War of the Worlds, The (1953)

The War of the Worlds (1953), produced by George Pal, directed by Byron Haskin.

A fondly remembered Technicolor SF film finally appears on Blu-ray.

Seeing it again after all these years, I have dissonant responses. Compared to black-and-white 1950s First Contact movies like Robert Wise's The Day the Earth Stood Still (1951) and Jack Arnold's It Came From Outer Space (1953), this seems more like family entertainment, with chills and thrills not too intense for children.

On the other hand it is more dark and despairing than those more adult films. The human race seems hapless and lacking any sense of wonder. Their first response to the "meteor" is to plan a roadside attraction. The attempts at peacemaking are utterly ineffectual. Turning the area into a war zone: equally pointless.

The scientists are humbled first by the Martian invaders and finally by the human mob. As a kid that scene of the crowd looting the science supplies and attacking our hero scared me more than the aliens.

The film goes out on a note of elevated religiosity, quoting the book: the Martians "slain, after all man's devices had failed, by the humblest things that God, in his wisdom, has put upon this earth". Which is either Providence or good luck, as you wish, but nothing the human race accomplished.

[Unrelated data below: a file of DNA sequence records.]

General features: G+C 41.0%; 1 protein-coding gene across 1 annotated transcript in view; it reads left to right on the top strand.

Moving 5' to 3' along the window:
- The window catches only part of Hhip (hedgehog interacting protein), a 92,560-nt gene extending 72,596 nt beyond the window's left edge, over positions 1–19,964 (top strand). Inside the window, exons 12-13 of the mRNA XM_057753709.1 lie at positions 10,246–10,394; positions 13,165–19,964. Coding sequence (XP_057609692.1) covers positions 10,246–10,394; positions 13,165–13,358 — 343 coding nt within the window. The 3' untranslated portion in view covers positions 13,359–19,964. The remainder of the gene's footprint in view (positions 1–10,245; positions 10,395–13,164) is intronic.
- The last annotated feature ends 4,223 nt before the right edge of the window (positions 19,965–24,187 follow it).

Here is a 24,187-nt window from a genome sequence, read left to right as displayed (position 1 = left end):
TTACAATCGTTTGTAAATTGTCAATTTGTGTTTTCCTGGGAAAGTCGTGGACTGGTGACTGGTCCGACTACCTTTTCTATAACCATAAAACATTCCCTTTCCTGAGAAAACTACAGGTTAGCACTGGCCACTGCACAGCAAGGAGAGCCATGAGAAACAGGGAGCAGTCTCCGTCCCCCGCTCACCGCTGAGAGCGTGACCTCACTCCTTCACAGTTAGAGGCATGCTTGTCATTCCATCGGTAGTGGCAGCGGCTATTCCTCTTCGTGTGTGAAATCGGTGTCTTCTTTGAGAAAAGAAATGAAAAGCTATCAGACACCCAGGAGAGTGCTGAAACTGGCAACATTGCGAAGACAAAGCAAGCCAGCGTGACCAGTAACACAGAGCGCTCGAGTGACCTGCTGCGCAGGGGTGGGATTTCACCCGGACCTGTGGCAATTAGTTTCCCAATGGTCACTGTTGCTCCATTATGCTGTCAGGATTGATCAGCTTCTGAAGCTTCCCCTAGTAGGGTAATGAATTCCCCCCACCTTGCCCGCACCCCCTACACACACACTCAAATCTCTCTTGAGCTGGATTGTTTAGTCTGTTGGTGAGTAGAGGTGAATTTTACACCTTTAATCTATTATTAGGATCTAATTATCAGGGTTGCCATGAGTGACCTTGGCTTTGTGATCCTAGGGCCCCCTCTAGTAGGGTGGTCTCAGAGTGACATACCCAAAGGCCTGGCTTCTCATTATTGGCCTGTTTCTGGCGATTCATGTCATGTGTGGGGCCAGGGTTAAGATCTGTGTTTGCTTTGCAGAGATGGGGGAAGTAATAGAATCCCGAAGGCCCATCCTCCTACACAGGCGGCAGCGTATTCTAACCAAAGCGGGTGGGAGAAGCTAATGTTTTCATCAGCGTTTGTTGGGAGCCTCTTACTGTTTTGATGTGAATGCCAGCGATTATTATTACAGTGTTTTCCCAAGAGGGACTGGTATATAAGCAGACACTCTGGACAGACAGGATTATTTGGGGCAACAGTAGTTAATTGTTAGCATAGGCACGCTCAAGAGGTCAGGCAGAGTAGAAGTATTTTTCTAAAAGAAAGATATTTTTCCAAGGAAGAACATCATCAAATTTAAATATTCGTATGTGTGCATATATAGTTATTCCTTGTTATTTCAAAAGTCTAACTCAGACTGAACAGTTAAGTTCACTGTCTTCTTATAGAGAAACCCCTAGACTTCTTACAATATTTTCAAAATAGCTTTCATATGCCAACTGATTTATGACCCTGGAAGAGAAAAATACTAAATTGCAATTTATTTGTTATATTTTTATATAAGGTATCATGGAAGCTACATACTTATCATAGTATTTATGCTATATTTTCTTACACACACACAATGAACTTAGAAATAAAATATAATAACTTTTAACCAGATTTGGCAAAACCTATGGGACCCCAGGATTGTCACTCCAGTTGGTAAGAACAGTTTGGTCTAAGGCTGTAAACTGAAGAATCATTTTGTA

The commentary track points out that -- unusually for this type of film -- our hero does have a character arc. At the outset he is all business and science; by the end he no longer thinks of the science or even of defeating the invaders, but simply of finding the woman he loves so they can be together at the end.


You might think this is the only shared credit for space artist Chesley Bonestell and costumer Edith Head, but no: they were both on When Worlds Collide (1951). According to the wikipedia, Bonestell:


...designed the art deco fa├žade of the Chrysler Building as well as its distinctive eagles. During this same period, he designed the Plymouth Rock Memorial, the U.S. Supreme Court Building, the New York Central Building, Manhattan office and apartment buildings and several state capitols.

Returning to the West Coast, he prepared illustrations of the chief engineer's plans for the Golden Gate Bridge for the benefit of funders. In the late 1930s he moved to Hollywood, where he worked (without screen credit) as a special effects artist, creating matte paintings for films, including Hunchback of Notre Dame (1939), Citizen Kane (1941) and The Magnificent Ambersons (1942).

Available on Blu-ray from Criterion. A light happy commentary track by Joe Dante, Bob Burnes and Bill Warren gives an appreciation and production detail. Warren is author of Keep Watching the Skies!: American Science Fiction Movies of the Fifties.

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